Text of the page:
This paper will explore the musical uncanny in the finale of Brahms’s Piano Quintet in F minor. Several scholars have contributed to the discourse of music and the uncanny (Cherlin 1993; L. Kramer 1990 and 2002; Cohn 2004; Klein 2005; Smith 2005; Péteri, 2007; Venn 2015). Smith mentions the unheimlich E naturals in the Piano Quartet in C minor, op. 60: “the E naturals instantiate the Unheimliche as an indication of the harmonic and expressive range of the movement and the piece as a whole, and signal an unusual attention to that pitch globally to an extent that remains unresolved within the section or even within the movement” (69). He also explains that the uncanniness is eventually resolved in the coda with a delayed tonal resolution (89). I argue that the uncanny is not something awaiting resolution; rather it invites us on a hermeneutical journey and reflects a composer’s private world, their subjectivity. The notion of das Unheimliche comes from Jentsch and Freud. Jentsch’s uncanny emphasizes a feeling of intellectual uncertainty, in which the uncanny arises when a subject is uncertain about whether an object is alive or not, or real or unreal. Freud’s uncanny has a more complex framing as a combination of feelings, situations, and objects, in which a subject feels something horrifying in what was once familiar. In this paper, I will show how the musical uncanny shapes the narrative of a piece, using the finale of the Brahms’s piano quintet as a case study.

The Eroica Continuity Sketches: A Form-Functional Perspective

Thomas Posen (McGill University)

Thomas Posen is a fifth year Ph.D. Candidate in Music Theory at McGill University with active research in Beethoven sketch studies and compositional process, the history of music theory, and the music of Leonard Bernstein and George Gershwin. His dissertation examines and reappraises Beethoven’s compositional process to his Eroica symphony by reconstructing the sketches and analyzing the reconstructions with form-function theory. Thomas has presented his work at numerous national and international conferences including SMT, AMS, multiple regional conferences, and international conferences such as the Medieval and Renaissance Music Conference in Basel, Switzerland, the Modes, Church Tones, Tonality: Tonal Spaces, c. 1550–1720 in Ferrara, Italy (2018), and the Beethoven 2020 Conference in Amsterdam, Netherlands (2020). He has won best student paper awards in both music theory and musicology in regional conferences for his work on Leonard Bernstein’s music to West Side Story (1957). He holds a B.M. in Piano Performance, a B.A. in Physics and Astrophysics summa cum laude, and a dual concentration M.M. in Piano Performance and Music Theory from the University of New Mexico.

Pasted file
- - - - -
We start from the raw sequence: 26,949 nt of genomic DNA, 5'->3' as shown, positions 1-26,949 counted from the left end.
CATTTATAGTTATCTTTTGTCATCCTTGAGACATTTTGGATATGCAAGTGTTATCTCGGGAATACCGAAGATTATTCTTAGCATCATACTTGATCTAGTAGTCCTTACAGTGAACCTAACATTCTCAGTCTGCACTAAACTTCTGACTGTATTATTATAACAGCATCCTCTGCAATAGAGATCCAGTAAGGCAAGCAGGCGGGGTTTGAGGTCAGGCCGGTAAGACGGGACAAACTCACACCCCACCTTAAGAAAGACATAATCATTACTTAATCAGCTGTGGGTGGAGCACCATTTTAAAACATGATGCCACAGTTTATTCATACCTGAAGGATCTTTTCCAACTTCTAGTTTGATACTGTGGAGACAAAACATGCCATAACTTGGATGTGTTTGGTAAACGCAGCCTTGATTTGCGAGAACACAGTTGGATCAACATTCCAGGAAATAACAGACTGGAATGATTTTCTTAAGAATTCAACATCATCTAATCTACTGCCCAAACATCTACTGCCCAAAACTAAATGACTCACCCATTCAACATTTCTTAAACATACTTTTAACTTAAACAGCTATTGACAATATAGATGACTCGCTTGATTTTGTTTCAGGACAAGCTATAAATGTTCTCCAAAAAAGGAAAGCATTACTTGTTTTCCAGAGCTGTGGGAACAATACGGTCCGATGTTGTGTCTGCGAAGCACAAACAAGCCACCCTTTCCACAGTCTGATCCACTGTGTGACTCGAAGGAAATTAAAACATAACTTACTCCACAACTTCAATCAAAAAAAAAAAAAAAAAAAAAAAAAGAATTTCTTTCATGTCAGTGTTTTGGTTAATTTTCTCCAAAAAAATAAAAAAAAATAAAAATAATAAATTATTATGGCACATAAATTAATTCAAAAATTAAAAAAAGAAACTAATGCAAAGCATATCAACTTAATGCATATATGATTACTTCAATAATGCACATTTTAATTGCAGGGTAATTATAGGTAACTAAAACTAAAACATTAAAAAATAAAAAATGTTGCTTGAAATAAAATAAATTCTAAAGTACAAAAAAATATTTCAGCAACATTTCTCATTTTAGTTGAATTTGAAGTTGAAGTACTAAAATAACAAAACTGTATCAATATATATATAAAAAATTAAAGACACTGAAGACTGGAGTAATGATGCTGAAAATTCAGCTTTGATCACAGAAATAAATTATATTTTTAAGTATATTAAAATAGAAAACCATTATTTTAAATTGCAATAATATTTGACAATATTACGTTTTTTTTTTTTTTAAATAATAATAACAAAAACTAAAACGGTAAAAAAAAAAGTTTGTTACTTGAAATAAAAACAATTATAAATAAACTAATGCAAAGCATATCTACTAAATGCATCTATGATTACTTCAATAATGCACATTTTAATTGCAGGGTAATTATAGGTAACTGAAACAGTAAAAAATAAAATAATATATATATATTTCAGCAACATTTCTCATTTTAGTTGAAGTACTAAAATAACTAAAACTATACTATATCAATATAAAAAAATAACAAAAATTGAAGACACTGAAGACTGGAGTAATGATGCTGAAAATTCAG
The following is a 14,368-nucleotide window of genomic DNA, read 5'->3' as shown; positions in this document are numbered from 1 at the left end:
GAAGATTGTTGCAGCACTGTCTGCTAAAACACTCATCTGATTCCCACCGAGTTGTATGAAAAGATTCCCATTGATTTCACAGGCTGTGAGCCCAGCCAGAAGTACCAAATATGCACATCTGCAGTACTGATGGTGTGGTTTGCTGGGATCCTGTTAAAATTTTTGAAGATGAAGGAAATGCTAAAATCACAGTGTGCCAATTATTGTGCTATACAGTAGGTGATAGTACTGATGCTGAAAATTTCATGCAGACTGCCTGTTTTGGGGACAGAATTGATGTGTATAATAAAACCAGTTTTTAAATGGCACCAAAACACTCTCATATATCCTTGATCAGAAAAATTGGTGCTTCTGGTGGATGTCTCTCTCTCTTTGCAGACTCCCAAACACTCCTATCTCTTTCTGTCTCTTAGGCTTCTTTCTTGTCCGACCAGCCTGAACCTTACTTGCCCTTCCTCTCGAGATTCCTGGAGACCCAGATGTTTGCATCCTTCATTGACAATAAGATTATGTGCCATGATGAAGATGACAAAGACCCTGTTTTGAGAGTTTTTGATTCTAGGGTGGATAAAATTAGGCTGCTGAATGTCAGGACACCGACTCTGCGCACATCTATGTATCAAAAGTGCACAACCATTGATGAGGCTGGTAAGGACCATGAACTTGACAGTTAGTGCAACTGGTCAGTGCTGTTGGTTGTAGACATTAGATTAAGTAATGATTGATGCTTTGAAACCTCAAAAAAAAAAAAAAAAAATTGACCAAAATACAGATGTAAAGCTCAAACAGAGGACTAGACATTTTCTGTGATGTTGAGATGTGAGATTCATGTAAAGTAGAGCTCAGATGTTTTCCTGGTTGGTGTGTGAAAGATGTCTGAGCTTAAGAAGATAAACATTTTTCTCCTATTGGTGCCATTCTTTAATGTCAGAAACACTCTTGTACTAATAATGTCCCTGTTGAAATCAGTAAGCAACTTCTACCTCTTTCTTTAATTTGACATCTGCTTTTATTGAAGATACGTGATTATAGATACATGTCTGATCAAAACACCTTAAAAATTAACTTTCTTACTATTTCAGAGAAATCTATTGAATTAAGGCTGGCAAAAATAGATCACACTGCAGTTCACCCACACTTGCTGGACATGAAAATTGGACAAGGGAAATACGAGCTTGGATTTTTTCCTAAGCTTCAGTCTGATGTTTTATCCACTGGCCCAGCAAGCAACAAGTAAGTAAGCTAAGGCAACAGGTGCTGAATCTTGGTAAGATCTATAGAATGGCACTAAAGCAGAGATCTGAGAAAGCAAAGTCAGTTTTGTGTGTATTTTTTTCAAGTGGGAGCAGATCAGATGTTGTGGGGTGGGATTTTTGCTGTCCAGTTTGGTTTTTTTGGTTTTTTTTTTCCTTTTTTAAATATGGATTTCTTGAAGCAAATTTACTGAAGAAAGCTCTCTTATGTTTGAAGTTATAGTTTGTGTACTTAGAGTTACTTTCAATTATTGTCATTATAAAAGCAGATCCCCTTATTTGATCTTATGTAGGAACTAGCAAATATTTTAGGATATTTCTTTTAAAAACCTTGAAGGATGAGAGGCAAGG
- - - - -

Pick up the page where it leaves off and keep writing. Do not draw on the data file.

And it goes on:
Abstract

In this paper, I reconstruct the first three single-line, continuity sketches of Beethoven’s Eroica exposition (Lockwood and Gosman 2013) into “proto-pieces” by realizing the harmonies and textures that the single-voice sketches imply. Using Caplin’s (1998, 2013) theory of formal functions, I analyze these proto-pieces to elucidate and compare Beethoven’s formal and phrase-structural strategies. I argue that the sketches show Beethoven’s multiple innovative approaches for problematizing a lyrical subordinate theme in order to elevate rhetorically the arrival of a new lyrical theme in the development, which parallels Adorno’s analysis of the final published piece (Vande Moortele 2015).

For example, in the first exposition sketch, Beethoven writes a modulating transition that moves chromatically through three distant tonal areas. Thereupon he builds an energetic subordinate theme, part 1 (ST1), while avoiding a lyrical ST2 by bringing back main-theme material in the same keys that were foreshadowed earlier. In the second sketch, Beethoven omits the tonally innovative ST2 from the first sketch and instead writes a fake exposition repeat—a remarkable rhetorical ploy whereby the new ST2 material sounds like a codetta, a re-transition, and a seeming restart of the exposition.

In reconstructing and analyzing the sketches with form-functional theory, I seek a new approach for understanding the Eroica sketches. Instead of characterizing passages in the sketches that differ from the published version as problems that Beethoven revised or purged to create an artistic piece, I valorize them to form a more complete “biography” of the work through its fascinating compositional genesis.